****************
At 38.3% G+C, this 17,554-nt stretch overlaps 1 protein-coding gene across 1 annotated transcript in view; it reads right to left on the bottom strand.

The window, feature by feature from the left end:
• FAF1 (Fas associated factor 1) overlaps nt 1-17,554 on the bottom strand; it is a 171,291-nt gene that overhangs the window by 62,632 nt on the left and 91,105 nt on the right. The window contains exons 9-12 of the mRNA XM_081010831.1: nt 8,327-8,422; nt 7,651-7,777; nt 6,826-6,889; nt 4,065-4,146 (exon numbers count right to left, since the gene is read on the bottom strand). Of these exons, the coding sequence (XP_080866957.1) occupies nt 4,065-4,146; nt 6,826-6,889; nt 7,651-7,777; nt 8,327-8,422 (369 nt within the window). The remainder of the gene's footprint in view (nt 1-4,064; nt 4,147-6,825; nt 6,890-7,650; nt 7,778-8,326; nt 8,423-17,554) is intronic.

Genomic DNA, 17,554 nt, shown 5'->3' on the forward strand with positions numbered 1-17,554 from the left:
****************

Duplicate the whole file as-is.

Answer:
At 38.3% G+C, this 17,554-nt stretch overlaps 1 protein-coding gene across 1 annotated transcript in view; it reads right to left on the bottom strand.

The window, feature by feature from the left end:
• FAF1 (Fas associated factor 1) overlaps nt 1-17,554 on the bottom strand; it is a 171,291-nt gene that overhangs the window by 62,632 nt on the left and 91,105 nt on the right. The window contains exons 9-12 of the mRNA XM_081010831.1: nt 8,327-8,422; nt 7,651-7,777; nt 6,826-6,889; nt 4,065-4,146 (exon numbers count right to left, since the gene is read on the bottom strand). Of these exons, the coding sequence (XP_080866957.1) occupies nt 4,065-4,146; nt 6,826-6,889; nt 7,651-7,777; nt 8,327-8,422 (369 nt within the window). The remainder of the gene's footprint in view (nt 1-4,064; nt 4,147-6,825; nt 6,890-7,650; nt 7,778-8,326; nt 8,423-17,554) is intronic.

Genomic DNA, 17,554 nt, shown 5'->3' on the forward strand with positions numbered 1-17,554 from the left: